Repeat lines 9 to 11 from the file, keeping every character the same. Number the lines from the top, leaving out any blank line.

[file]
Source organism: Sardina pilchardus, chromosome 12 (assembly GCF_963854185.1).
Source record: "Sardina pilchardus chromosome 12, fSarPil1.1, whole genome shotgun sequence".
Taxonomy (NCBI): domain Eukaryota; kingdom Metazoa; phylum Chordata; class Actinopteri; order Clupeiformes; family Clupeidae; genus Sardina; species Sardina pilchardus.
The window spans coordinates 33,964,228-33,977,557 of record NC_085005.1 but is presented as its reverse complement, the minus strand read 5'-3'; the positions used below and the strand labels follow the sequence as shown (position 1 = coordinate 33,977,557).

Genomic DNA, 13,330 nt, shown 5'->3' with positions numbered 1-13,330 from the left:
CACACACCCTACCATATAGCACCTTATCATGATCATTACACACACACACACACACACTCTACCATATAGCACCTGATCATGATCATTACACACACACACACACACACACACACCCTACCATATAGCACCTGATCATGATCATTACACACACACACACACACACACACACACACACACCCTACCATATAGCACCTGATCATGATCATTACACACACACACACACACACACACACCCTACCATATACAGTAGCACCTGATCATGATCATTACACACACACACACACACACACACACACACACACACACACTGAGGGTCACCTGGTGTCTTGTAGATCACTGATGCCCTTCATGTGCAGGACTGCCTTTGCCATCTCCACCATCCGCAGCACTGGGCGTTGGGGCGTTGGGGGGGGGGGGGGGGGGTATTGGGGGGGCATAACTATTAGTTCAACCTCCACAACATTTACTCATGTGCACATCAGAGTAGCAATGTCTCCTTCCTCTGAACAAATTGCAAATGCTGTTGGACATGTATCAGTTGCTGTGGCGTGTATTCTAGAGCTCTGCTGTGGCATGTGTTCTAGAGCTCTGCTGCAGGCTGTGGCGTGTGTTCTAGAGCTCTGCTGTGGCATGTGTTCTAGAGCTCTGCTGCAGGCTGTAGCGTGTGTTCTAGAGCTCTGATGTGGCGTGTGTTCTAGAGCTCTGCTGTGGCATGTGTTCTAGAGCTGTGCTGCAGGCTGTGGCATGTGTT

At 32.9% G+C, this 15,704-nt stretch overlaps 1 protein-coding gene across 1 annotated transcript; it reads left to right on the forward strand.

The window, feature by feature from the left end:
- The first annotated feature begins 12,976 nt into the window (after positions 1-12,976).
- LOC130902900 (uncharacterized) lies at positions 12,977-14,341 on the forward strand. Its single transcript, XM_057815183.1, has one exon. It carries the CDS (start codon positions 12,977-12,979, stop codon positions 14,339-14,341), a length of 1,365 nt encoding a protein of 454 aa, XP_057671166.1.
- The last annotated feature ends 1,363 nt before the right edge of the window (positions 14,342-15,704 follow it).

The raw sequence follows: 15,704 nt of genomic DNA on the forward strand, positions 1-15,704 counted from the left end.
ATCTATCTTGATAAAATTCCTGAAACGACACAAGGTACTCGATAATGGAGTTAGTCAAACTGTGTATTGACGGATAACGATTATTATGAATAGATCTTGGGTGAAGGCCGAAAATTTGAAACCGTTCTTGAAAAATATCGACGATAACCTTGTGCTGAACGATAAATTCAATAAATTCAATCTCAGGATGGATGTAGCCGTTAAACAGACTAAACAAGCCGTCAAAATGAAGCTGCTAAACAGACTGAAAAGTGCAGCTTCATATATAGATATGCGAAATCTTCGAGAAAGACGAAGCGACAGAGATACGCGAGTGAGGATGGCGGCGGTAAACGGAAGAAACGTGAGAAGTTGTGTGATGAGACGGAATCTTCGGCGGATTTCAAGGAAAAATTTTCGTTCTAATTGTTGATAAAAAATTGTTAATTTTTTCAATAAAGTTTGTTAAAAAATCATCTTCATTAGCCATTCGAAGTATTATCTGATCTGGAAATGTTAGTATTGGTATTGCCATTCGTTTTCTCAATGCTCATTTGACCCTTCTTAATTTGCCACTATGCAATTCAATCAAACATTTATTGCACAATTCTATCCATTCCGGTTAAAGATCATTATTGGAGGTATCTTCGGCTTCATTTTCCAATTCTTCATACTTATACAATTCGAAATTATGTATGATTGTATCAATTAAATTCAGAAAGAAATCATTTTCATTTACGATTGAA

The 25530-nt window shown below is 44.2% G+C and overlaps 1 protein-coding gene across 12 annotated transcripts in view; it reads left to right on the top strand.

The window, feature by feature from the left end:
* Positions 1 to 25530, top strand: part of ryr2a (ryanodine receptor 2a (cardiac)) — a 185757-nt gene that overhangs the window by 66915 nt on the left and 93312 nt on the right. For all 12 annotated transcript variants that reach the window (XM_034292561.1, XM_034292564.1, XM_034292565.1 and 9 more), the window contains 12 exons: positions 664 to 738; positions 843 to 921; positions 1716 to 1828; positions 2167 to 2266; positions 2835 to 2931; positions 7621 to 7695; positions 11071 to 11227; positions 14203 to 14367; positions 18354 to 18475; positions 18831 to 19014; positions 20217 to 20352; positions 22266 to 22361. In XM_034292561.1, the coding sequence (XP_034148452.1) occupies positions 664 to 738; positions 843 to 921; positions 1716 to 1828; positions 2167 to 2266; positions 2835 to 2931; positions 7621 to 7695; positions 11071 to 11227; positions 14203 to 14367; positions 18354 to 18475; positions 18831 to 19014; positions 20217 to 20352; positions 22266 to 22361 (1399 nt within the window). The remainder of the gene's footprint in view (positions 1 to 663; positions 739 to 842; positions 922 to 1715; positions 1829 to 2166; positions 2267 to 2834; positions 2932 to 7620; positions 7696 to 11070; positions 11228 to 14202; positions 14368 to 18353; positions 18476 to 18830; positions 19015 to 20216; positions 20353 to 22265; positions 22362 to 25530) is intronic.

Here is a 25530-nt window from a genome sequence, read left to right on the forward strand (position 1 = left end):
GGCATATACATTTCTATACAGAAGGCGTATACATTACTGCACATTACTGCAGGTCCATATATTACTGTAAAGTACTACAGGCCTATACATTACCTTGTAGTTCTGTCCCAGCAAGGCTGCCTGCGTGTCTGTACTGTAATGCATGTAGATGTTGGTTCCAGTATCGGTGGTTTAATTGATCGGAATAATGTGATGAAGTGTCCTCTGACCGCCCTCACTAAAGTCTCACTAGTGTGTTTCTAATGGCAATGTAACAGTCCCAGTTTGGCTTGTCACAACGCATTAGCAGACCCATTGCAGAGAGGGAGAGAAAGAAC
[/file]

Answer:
- The first annotated feature begins 12,976 nt into the window (after positions 1-12,976).
- LOC130902900 (uncharacterized) lies at positions 12,977-14,341 on the forward strand. Its single transcript, XM_057815183.1, has one exon. It carries the CDS (start codon positions 12,977-12,979, stop codon positions 14,339-14,341), a length of 1,365 nt encoding a protein of 454 aa, XP_057671166.1.
- The last annotated feature ends 1,363 nt before the right edge of the window (positions 14,342-15,704 follow it).